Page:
As with any old camera there are pros and cons with state of operation.You could be lucky as i was and get all perfectly working examples or you could be unlucky and get a paperweight.So anything you buy should have a CLA.Even this is no guarantee.
     
  20. Vanishing Point Ent.

    Vanishing Point Ent. Member

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    In My Opinion, the Olympus XA also fits the O.P.'s description perfectly !

    The Olympus XA fits this description perfectly ! It has the quiet leaf shutter that the O.P. asked for.

    The Olympus XA also fits this description perfectly uses the auto exposure mode
    ( sets shutter speed ).

    Besides having a good rangefinder focusing system, it also has an easy to operate
    hyperfocal focusing system. This acts as a form of A.F.

    Again, the Olympus XA also fits this description perfectly !


    Finally, in my opinion, this does not fit the requirements that the O.P. laid down as I've attempted
    to point out. If he wants an interchangeable LTM camera, he should just buy a Voigtlander Bessa R, or T.

    But this would be out of the O.P.'s price range.
     
  21. Joe VanCleave

    Joe VanCleave Member

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    Many rangefinders - certainly my Soviet-era Zorki IV fits this description - have rather noisy curtain shutters, as noisy as a mirror-flopping SLR. Conversely, the Kodak Retinas have a wonderfully quiet leaf shutter, but are harder to find in good operating order and modest price.

    -Joe
     
  22. moto-uno

    moto-uno Subscriber

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    Although they're not exactly what was asked for the Minolta hi-matic e with it's 40mm lens
    or the Yashica Electo 35 with it's 45mm lens allow some fine rangefinder photography,the Minolta
    especially is so small and quiet and that Rokkor lens is no slouch. Hope this adds to the angst
    of choices.Regards,Peter
     
  23. xxloverxx

    xxloverxx Member

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    I had a Canonet shutter jam last week. Watch out for that. I love the Ricoh 500G (40 2.8). Just bought a ZF, which is the same without the RF. Just watch that the foam hasn't disintegrated.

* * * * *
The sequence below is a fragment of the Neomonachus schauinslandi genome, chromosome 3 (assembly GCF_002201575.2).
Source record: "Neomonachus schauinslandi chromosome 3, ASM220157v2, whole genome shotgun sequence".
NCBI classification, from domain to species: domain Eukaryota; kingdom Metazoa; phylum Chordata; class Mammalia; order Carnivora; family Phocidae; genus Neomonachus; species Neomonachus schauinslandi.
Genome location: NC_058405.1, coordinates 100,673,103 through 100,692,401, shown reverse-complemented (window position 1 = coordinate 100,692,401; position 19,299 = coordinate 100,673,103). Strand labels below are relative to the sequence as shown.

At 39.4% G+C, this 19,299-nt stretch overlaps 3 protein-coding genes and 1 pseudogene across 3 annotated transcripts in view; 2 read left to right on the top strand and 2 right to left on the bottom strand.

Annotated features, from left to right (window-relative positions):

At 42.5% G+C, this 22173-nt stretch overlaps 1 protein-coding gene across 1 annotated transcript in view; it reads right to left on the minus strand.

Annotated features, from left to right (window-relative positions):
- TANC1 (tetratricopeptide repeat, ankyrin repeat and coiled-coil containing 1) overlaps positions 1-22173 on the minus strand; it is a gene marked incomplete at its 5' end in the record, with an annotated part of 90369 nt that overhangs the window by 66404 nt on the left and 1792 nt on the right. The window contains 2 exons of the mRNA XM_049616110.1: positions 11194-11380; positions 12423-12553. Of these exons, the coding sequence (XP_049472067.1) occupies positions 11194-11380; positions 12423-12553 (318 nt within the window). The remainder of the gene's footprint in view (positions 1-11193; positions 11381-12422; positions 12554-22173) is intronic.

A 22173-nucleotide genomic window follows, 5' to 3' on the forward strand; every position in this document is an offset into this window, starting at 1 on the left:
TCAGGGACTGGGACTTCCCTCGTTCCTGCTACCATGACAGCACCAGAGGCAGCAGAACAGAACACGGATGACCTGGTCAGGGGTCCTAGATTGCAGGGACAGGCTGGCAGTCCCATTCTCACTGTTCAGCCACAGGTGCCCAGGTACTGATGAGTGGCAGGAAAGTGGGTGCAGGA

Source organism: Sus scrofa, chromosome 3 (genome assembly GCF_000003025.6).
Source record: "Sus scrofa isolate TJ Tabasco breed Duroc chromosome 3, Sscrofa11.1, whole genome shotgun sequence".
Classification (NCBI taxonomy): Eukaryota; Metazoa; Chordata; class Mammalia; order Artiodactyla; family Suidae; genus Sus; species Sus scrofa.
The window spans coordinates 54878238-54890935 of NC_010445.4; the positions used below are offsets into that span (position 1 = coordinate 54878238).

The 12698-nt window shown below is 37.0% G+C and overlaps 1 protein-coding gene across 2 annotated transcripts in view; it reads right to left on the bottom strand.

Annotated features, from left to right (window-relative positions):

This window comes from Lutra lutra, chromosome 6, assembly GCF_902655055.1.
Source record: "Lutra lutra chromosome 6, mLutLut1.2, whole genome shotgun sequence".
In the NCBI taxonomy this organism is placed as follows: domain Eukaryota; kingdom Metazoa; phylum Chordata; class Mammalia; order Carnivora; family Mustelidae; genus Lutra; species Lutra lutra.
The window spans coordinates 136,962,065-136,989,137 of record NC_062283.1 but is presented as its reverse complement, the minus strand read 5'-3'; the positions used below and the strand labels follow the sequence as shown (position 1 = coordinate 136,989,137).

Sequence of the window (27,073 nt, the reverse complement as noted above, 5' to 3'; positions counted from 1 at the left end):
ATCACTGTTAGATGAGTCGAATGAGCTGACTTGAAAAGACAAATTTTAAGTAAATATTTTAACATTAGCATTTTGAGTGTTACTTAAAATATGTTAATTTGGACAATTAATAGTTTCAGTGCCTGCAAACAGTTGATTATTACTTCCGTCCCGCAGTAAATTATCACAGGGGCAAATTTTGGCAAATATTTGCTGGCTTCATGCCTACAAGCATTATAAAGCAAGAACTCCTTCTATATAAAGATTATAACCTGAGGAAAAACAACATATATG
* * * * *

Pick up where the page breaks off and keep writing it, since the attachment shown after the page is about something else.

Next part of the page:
24. Dismayed

    Dismayed Member

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    The Olympus Trip 35 would be perfect. The OP wants zone focus - that's all that it does. Nice lens, and inexpensive, too.
     
  25. Mustafa Umut Sarac

    Mustafa Umut Sarac Member

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    I am using Barnack Leicas - one 1A , two IIF , one IIIC , one Leica Mini Zoom plus Leicaflex SL with Elmar , Vario Elmar , Summitar and Summicron and after all I bought a Leica II copy FED1 and this is the camera I want to suggest. It comes from ebay , 30 day guarantee , % 99 Positive Feedback and online registered postal office barcode all costs 62 dollars including postage. Camera is clean like a newly washed baby and all mechanics are smooth and may be camera body works smoother and buttery feel than Leicas.

    There are and can be zillions of reasons why Barnack camera increases your performance , may be cold , manly look and skin , may be center of gravity , may be thickness of the body , may be all ship porthole like apparatus but I love the Leica and FED cameras. Its feels I am serious and take me serious saying.
    In addition , small viewfinder is a marvel and Its the best viewfinder I used past 30 years. Smaller the what you see , easier to compose without dealing the details. And the optics are AMAZING , it takes amazing things only a Leica owner and a great eye can understand.

    I will use Leica optics on the FED1 , I will buy a Summar this summer for 150 dollars from KEH and mission accomplished.

    Follow me ,

    Umut